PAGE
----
Not sure if I'll have time to email next week so just like to leave off by saying thank you to all who have stuck with me in this grand adventure and supported me with their prayers.

I love you all very much and want you all to know that I know that this is the Lord's work. God lives. He is our Loving Heavenly Father and His Son Jesus is the Christ, the Saviour and Redeemer of the World and His Atonement is Infinite in all things.

Joseph Smith is a prophet of God and the Book of Mormon is the word of God.

As Paul said long of old:
"I have fought a good fight. I have finished my course."

Now I must go home and keep the faith.

Take care and God bless you all!

Love yous all,

Elder Tarbet
The Wolverine of the Lord's Holy Army

Scotland/Ireland Mission Song:

"Our misison in life is to bring to the Lord
souls that are precious to preach his word.
From Dublin and Lim'ric Galway Belfast
Donegal to all the emerald isle.
For miles and miles o'er land and see,
teach the gospel truth to those who believe

Till the work is done, united we will be as one
Royal strong and true - till the saviour says the work is done.

We thank God for His spirit that carries us forth
to share all the love that has in store for the highlands 
and islands and all in between
Edinburgh Glasgow Dundee Aberdeen
For miles and miles o'er land and see,
teach the gospel truth to those who believe

Till the work is done, united we will be as one
Royal strong and true - till the saviour says the work is done.

Like Nephi of old we will go and be true
For we pray each day
He'll prepare the way to accomplish all he asks us to do

Till the work is done united we will be as one
Strong and true till the Saviour says the work is done"
Written by Marwenna Diame
(See  Deseretnews:


Monday, June 20, 2016

All You Can Do Is Bring The Spirit...

Heya everyone!

So this week was a little disappointing in the fact that Jade dropped us on account of not being willing, at this time, to live according to Church standards.

We're still on good terms with her though and she said she might try again in the future but at the present time she's not ready.

We also had our friend Panos send us an interesting message that went along the lines of "Sorry haven't gotten back to you had a bad week. Leaving the country tonight, thanks for the book!"..... nuff said "something" hit the fan for him in some way or another.

We spent some time in Dublin this week with blitzing the area and also for zone interview training.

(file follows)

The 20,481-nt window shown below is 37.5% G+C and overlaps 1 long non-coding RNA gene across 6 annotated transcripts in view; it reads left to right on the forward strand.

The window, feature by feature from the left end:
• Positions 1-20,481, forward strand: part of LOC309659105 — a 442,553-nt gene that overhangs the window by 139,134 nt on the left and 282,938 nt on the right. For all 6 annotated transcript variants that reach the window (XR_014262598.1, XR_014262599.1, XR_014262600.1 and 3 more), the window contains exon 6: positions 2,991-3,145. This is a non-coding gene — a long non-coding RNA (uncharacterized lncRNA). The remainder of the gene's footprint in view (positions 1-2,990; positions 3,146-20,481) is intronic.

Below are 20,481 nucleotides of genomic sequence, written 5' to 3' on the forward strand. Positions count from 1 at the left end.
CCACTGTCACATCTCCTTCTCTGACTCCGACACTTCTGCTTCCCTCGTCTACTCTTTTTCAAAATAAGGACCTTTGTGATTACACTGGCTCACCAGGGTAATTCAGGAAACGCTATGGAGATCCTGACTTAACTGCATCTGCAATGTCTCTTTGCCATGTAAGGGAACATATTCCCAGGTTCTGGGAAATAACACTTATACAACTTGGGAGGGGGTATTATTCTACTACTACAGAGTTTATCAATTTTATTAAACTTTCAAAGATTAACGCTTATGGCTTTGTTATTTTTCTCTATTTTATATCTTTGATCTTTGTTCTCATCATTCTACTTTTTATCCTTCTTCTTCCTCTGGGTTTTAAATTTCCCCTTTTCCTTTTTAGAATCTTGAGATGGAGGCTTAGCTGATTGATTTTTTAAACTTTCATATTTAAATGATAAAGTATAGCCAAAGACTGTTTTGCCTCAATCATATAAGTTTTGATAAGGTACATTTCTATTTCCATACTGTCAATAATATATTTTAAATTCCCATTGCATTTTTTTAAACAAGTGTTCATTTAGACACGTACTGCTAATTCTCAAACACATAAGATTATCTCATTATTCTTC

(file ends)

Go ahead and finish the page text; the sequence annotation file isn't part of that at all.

Met with some new people, a nice guy named Shane who had a car crash which lead him to believe God is there. He gave the closing prayer at the end and it was a very sincere humble prayer!

Met with a guy named Khan and his brother and co-worker in their store and taught a little about the Restoration but they are Muslim in the middle of doing their Ramadan fasting at the moment.

We met with a guy named Andrew right before church yesterday and invited him to be baptized in the lesson because he was feeling the Spirit but he wouldn't accept a date but hey all you can do is bring the Spirit unto them and invite.

That's it for this week take care!

Love yous all,

Elder Tarbet (Wolverine)

PS. Forgot to mention we tried getting in contact with Hussain this last week because he was supposed to come back on Wed and we were told he is still in London and wont be back for awhile. All we know at the moment :(


Received a very welcome surprise on Tuesday, July 14, 2016 from members visiting Dublin from Utah:


Also a big thank you to Sister Samantha Gorman for sharing pictures on Sunday, Father's Day. Her kindness and thoughtfulness in helping these two choice Elders be apart of Father's Day for their dads was and is greatly appreciated.



Father's Day in Ireland

Father's Day in Ireland is celebrated on the third Sunday of June, the same day when several other countries observe it. The celebrations in Ireland too are somewhat on the same line as it is celebrated in other parts of the world. It is seen as an opportunity for the people to honor their father and express love, affection and gratitude for them. Like in many other countries, people indulge their father by presenting them with loads of gifts and allowing them a day of fun, joy and rest. The grownups take their fathers out for dinner or lunch; take them to their favorite sporting events and so on. It is seen as a day to give all the happiness and comfort to fathers, by giving them the opportunity to fulfill all their small dreams on this day. It is a day also to convey this message to their fathers that how much they respect and appreciate them, and how much they are lucky and thankful to have them as their father. It is a day of sharing love, affection and thankfulness in Ireland.